|Publication number||US7804489 B1|
|Application number||US 10/640,753|
|Publication date||Sep 28, 2010|
|Filing date||Aug 13, 2003|
|Priority date||Aug 29, 2001|
|Publication number||10640753, 640753, US 7804489 B1, US 7804489B1, US-B1-7804489, US7804489 B1, US7804489B1|
|Inventors||Olivier Guiter, Jerome Tredez, Paul Plaquette|
|Original Assignee||Palmsource Inc.|
|Export Citation||BiBTeX, EndNote, RefMan|
|Patent Citations (13), Referenced by (4), Classifications (11), Legal Events (1)|
|External Links: USPTO, USPTO Assignment, Espacenet|
This application is a continuation application of co-pending U.S. patent application Ser. No. 09/942,818, filed in the U.S. Patent and Trademark Office on Aug. 29, 2001.
Embodiments of the present invention relate to portable computer systems. More particularly, embodiments of the present invention provide a portable viewing and computing apparatus and method to display information in a display region in an area marked by permanent printing that may be used to facilitate gesture recognition.
A conventional hand held computer system is shown in
Display unit 110 and printing 120 are functionally coupled to a digitizing panel (not shown) which is responsive to touch across the combined area of display unit 110 and printing 120. The functional coupling of display unit 110 and printing 120 with the digitizing panel (not shown) produces a correspondence between displayed and printed graphics and touch actions. This allows system 100 to receive and interpret input from the user.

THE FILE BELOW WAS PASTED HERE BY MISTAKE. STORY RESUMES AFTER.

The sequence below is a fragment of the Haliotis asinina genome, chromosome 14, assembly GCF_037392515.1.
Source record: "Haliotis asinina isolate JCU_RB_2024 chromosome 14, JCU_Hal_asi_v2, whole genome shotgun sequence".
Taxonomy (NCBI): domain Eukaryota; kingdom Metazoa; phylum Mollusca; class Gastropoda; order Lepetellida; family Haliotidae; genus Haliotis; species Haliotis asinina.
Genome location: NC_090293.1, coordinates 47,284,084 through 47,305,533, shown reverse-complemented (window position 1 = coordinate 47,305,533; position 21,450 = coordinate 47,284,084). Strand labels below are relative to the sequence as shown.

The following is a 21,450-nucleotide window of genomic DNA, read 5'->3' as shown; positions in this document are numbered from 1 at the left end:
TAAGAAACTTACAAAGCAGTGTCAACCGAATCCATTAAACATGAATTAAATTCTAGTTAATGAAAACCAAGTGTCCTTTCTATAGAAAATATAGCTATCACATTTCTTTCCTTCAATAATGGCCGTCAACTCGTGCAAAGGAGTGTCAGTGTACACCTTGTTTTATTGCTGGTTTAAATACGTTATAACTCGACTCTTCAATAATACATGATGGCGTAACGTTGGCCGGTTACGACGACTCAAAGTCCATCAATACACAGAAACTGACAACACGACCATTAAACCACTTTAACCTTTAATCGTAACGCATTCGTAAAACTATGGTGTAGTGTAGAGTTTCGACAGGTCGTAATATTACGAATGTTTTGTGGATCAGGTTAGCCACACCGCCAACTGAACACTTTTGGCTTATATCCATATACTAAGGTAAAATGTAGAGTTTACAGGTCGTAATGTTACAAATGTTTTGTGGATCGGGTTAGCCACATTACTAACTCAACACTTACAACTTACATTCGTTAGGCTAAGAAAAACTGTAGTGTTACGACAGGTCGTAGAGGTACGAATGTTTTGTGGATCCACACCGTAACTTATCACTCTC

Printing 120 contains regions 120A and 120B. Gestures, or “moving touches” made in region 120A are interpreted as alphabetic characters, while gestures made in region 120B are interpreted as numeric characters. Gestures made elsewhere are not interpreted as characters.
There are many usability advantages realized by printing 120 over other prior art methods of facilitating gesture recognition. Some prior art systems lack printing 120, preferring instead to identify an area for gesture recognition on display unit 110, for example by displaying a graphical image similar to printing 120. However, printing 120 identifies an area dedicated for gesture recognition, which aids the user in maintaining context between gesturing and selecting items, such as a soft activation key, on display unit 110. Another advantage of printing 120 is the higher resolution achieved in printing 120 versus rendering a similar aide via the display unit.